Banana-chocolate chip-cranberry sauce cake

Banana cranberry sauce cake

Hello, and welcome to another installment of “Claire clumsily paraphrases wikipedia in an attempt to share an artist that she loves.” David recently purchased a many-volume set of Memphis Minnie CDs. So much good music! She just kills me. She, quite literally, rocks. In the past I haven’t been able to find recordings of all her works, but I’ve read her lyrics like poetry. It’s so wonderful to be able to hear them now. Let me tell you a little something about her… She was born Lizzie Douglas, in 1893. She learned very young to play guitar and banjo, and ran away from home at thirteen to try to support herself as a musician. She landed in Memphis, Tennessee, and played in nightclubs and on the street. She travelled with Ringling Brothers circus for a while, and eventually she married and recorded with Kansas Joe McCoy. In the thirties she moved to Chicago, and formed a band with drum and bass, thus single-handedly inventing rock n roll. (What? what?) She went on to record during the forties, but her popularity and her health failed in the fifties. She died in a nursing home in 1973. Her songs are remarkable. On her gravestone it says, “The hundreds of sides Minnie recorded are the perfect material to teach us about the blues. For the blues are at once general, and particular, speaking for millions, but in a highly singular, individual voice. Listening to Minnie’s songs we hear her fantasies, her dreams, her desires, but we will hear them as if they were our own.” You do feel this way when you hear her songs! Her life was so different from mine – so wild and uncertain and vulnerable – and yet when I hear her songs I often think, “I feel that, way too.” Her words are so human and raw and honest and mysterious, all at the same time. The picture you form of her, from her songs, is of a woman who is strong and funny, empathetic but guarded, and who has been hurt and has known a lot of pain.

Here’s I Hate to See the Evening Sun Go Down,

I hate to see evenin’ sun go down
I hate to see evenin’ sun go down
Cause it makes me think, I’m on my last go-round

Some people take the blues, go jump overboard and drown
Some people take the blues, go jump overboard and drown
But when they gets on me, I’d rather stay ‘n go sit down

I been to the river, looked it up and down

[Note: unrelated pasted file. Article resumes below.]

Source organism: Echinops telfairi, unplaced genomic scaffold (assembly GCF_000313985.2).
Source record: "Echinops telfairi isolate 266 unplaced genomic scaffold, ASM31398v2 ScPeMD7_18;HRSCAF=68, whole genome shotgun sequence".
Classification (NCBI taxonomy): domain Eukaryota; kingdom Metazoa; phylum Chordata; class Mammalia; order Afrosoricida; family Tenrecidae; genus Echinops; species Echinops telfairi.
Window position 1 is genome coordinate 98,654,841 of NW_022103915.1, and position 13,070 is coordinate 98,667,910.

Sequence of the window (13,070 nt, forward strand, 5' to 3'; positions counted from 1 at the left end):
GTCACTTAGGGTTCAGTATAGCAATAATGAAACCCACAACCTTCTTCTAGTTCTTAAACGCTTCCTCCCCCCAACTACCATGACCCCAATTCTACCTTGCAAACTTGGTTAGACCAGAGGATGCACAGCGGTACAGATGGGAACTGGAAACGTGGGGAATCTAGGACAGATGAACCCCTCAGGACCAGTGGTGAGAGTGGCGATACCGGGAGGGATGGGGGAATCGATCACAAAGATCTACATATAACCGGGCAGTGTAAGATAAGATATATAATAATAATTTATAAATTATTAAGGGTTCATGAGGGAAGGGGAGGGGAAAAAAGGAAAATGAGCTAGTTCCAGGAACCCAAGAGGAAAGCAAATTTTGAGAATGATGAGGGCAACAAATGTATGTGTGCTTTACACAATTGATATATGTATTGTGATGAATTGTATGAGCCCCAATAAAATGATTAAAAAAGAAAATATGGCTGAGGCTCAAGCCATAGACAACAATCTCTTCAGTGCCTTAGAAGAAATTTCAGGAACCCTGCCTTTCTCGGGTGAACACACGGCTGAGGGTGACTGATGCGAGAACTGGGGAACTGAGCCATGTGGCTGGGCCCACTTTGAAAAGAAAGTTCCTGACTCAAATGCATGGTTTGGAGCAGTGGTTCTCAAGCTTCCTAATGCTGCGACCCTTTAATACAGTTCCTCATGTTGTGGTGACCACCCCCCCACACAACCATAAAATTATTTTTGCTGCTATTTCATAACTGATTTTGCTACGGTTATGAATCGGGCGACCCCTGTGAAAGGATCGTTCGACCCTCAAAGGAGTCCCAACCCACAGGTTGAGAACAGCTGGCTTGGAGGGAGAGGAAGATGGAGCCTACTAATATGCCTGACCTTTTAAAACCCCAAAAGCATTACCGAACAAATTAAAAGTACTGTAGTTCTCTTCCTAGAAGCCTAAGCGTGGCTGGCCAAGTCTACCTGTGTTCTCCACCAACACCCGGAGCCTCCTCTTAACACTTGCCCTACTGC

I been to the river, looked it up and down
But when my mind never let me, to jump overboard and drown

There’s such a strange hopefulness in the lyrics, with the very blues that are bringing her down also buoying her up.

She has quite a few songs about prostitution, but I love the odd beautiful detail of Hustlin Woman’s Blues…

I stood on the corner all night long, counting the stars one by one
I stood on the corner all night long, counting the stars one by one
I didn’t make me no money, Bob, and I can’t go back home

New Dirty Dozen is a sassy, funny insult song, based on the game dirty dozens, which involves inventing increasingly hurtful insults about a person’s family, until somebody can’t take it any more and gets angry…

Come all you folks and start to walk, I’m fixing to start my dozen talk
What you’re thinking about ain’t on my mind, that stuff you got is the sorriest kind
Now you’re a sorry mistreater, robber and a cheater
Slip you in the dozens, your papa and your cousin
Your mama do the lordy lord

She has beautiful songs about rambling, about being cold and homeless, with sore feet and not enough to eat, songs about being treated cruelly by policemen and judges and doctors and boyfriends, songs about dirt dauber wasps building nests on her when she was a child, songs about superstition, even a song about President Roosevelt and a mule, she has a lovely song of admiration about Ma Rainey, she has generous songs offering shelter and food to desperate men, she has saucy, sexy songs, songs full of hunger and pain, songs full of warmth and humanity. And she plays guitar like a mother-flipper!

Here’s a small playlist of Memphis Minnie songs.

And here’s a cake that uses up leftover cranberry sauce and bananas that are past their prime. It’s rich and moist and tasty. I added chocolate chips, cause I love them, but you could easily leave them out.

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Banana, lime & coconut bread